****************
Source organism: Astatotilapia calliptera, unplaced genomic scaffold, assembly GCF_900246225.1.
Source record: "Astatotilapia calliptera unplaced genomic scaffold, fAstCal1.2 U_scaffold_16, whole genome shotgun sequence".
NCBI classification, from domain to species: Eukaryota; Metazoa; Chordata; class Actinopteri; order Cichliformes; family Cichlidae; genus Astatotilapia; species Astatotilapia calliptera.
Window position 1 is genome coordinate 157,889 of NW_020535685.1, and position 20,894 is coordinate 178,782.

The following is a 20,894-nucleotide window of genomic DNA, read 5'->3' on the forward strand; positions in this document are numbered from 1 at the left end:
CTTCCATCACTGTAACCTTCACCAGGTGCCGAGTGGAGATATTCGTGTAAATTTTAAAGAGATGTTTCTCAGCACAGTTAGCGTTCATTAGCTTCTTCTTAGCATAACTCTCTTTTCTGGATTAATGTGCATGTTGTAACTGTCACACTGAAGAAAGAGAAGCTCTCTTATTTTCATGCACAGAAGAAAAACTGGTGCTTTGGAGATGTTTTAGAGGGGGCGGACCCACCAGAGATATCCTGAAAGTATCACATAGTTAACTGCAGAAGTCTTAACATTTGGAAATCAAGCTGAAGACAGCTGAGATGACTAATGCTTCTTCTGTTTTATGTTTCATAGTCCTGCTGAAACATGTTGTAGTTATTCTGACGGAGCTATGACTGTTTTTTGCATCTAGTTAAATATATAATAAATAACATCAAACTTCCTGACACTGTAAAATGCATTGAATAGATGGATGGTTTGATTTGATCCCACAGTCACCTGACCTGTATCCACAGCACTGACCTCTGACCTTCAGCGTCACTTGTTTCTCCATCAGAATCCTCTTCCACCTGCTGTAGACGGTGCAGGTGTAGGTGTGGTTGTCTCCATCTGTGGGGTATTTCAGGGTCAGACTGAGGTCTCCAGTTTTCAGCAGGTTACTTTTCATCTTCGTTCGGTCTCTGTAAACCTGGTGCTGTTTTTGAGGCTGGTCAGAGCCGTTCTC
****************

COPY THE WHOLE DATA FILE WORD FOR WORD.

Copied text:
Source organism: Astatotilapia calliptera, unplaced genomic scaffold, assembly GCF_900246225.1.
Source record: "Astatotilapia calliptera unplaced genomic scaffold, fAstCal1.2 U_scaffold_16, whole genome shotgun sequence".
NCBI classification, from domain to species: Eukaryota; Metazoa; Chordata; class Actinopteri; order Cichliformes; family Cichlidae; genus Astatotilapia; species Astatotilapia calliptera.
Window position 1 is genome coordinate 157,889 of NW_020535685.1, and position 20,894 is coordinate 178,782.

The following is a 20,894-nucleotide window of genomic DNA, read 5'->3' on the forward strand; positions in this document are numbered from 1 at the left end:
CTTCCATCACTGTAACCTTCACCAGGTGCCGAGTGGAGATATTCGTGTAAATTTTAAAGAGATGTTTCTCAGCACAGTTAGCGTTCATTAGCTTCTTCTTAGCATAACTCTCTTTTCTGGATTAATGTGCATGTTGTAACTGTCACACTGAAGAAAGAGAAGCTCTCTTATTTTCATGCACAGAAGAAAAACTGGTGCTTTGGAGATGTTTTAGAGGGGGCGGACCCACCAGAGATATCCTGAAAGTATCACATAGTTAACTGCAGAAGTCTTAACATTTGGAAATCAAGCTGAAGACAGCTGAGATGACTAATGCTTCTTCTGTTTTATGTTTCATAGTCCTGCTGAAACATGTTGTAGTTATTCTGACGGAGCTATGACTGTTTTTTGCATCTAGTTAAATATATAATAAATAACATCAAACTTCCTGACACTGTAAAATGCATTGAATAGATGGATGGTTTGATTTGATCCCACAGTCACCTGACCTGTATCCACAGCACTGACCTCTGACCTTCAGCGTCACTTGTTTCTCCATCAGAATCCTCTTCCACCTGCTGTAGACGGTGCAGGTGTAGGTGTGGTTGTCTCCATCTGTGGGGTATTTCAGGGTCAGACTGAGGTCTCCAGTTTTCAGCAGGTTACTTTTCATCTTCGTTCGGTCTCTGTAAACCTGGTGCTGTTTTTGAGGCTGGTCAGAGCCGTTCTC